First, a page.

I’m standing alone, naked in a darkened room. The scent of exotic flowers fills my head and envelopes my body like a soft caress. The soft glow of light from two candles draws me further into the room. I stand before an enormous bed with a black wrought iron headboard. Ivory satin sashes are tied to each corner of the wrought iron frame. Two small matching tables on either side hold an ivory pillar candle. The black comforter is turned down revealing rose-colored satin sheets beneath. Burgundy colored rose petals have been scattered across the sheets and around the floor. I stand at the side of the bed.
Exploding head syndrome is real (but rare): The American Sleep Association explains that a person with exploding head syndrome experiences a loud, indecipherable noise that seems to originate from inside the head.
Body position affects memory: Memories are highly embodied in our senses. A scent or sound may evoke a distant episode from one’s childhood. The connections can be obvious (a bicycle bell makes you remember your old paper route) or inscrutable.
Your bones can self-destruct: In addition to supporting the bag of organs and muscles that is our body, bones help regulate our calcium levels. If the element is in short supply, certain hormones will cause bones to break down, upping calcium levels in the body until the appropriate extracellular concentration is reached.
Your brain has a huge appetite: Though it makes up only 2 percent of our total body weight, the brain demands 20 percent of the body’s oxygen and calories.
Puberty reshapes the brain: Why is adolescence so emotionally unpleasant? Hormones like testosterone actually influence the development of neurons in the brain, and the changes made to brain structure have many behavioral consequences. Expect emotional awkwardness, apathy and poor decision-making skills as regions in the frontal cortex mature.
Here are some great facts you should definitely know about how your body metabolizes and stores fat.
Weight really is genetic: But, a genetic predisposition isn’t necessarily a life sentence, experts say. Exercising regularly can offset the risk of obesity.
You can change your metabolism: Gaining as little as 11 pounds can slow metabolism and send you spiraling into a vicious cycle: As you gain more fat, it becomes harder to lose it. But, scientists say physical activity can raise your metabolism back up to fat-blasting levels.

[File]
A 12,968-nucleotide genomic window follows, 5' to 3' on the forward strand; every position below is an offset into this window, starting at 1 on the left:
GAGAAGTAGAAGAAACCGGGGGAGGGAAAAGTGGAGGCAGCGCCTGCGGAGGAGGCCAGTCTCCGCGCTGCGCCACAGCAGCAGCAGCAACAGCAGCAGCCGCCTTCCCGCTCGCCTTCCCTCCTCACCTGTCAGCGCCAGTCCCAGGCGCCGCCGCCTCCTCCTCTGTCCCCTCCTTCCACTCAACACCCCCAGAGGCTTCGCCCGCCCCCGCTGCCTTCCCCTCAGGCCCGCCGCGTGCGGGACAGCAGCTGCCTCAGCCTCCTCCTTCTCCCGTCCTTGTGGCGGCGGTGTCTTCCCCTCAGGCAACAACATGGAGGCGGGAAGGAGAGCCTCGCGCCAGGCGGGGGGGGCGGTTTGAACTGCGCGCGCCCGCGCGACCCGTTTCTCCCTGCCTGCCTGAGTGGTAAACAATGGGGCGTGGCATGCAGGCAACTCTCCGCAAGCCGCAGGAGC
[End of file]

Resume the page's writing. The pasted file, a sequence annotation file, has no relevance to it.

Stress fattens you up: The most direct route is the food-in-mouth syndrome: Stressful circumstances (your bank account, your boss) spark cravings for carbohydrate-rich snack foods, which in turn calm stress hormones.
Sleep more, lose more: University of Chicago researchers reported that sleep deprivation upsets our hormone balance, triggering both a decrease in leptin (which helps you feel full) and an increase of ghrelin (which triggers hunger).
Your spouse’s weight matters: Research shows that weight gain and loss can be, well, contagious. A study in the New England Journal of Medicine suggests that if one spouse is obese, the other is 37 percent more likely to become obese too. The researchers concluded that obesity seems to spread through social networks.
A virus can cause obesity: Adenoviruses are responsible for a host of ills, from upper respiratory tract problems to gastrointestinal troubles. It also seems to increase the number of fat cells in the body as well as the fat content of these cells.
Cookies really are addictive: When subjects at Monell Chemical Senses Center in Philadelphia were shown the names of foods they liked, the parts of the brain that got excited were the same parts activated in drug addicts.
Pick a diet, any diet: What really matters is your ability to moderate your intake of food. Feel free to use your favorite full-fat salad dressing, but your lettuce shouldn’t be swimming in it. You can cut carbs, fats, or just calories in general.
All About…Your Heart
It’s a sad fact that heart disease is the number one killer in the United States; what most people don’t realize is how preventable it is. Learn these facts, then do your part to protect your heart.
Laughter is therapeutic: Watching a funny movie for even 15 minutes can increase your blood flow. Remember to laugh every day—it can keep your heart happy and healthy.
Chest pain isn’t the only sign of a heart attack: Symptoms for most heart attacks include mild chest pain, some shoulder discomfort, or shortness of breath. Other signs can be nausea, lightheadedness, or breaking out in a cold sweat
If you’re over 20, you should know your cholesterol level: If it’s high, there are treatments (including medication and exercises) that can help. You should also get your blood pressure and your blood sugar levels checked regularly.
Obesity often leads to type 2 diabetes: Research has shown that eating more fruits, vegetables, and fiber can actually change the blood’s sensitivity to insulin within as little as two weeks.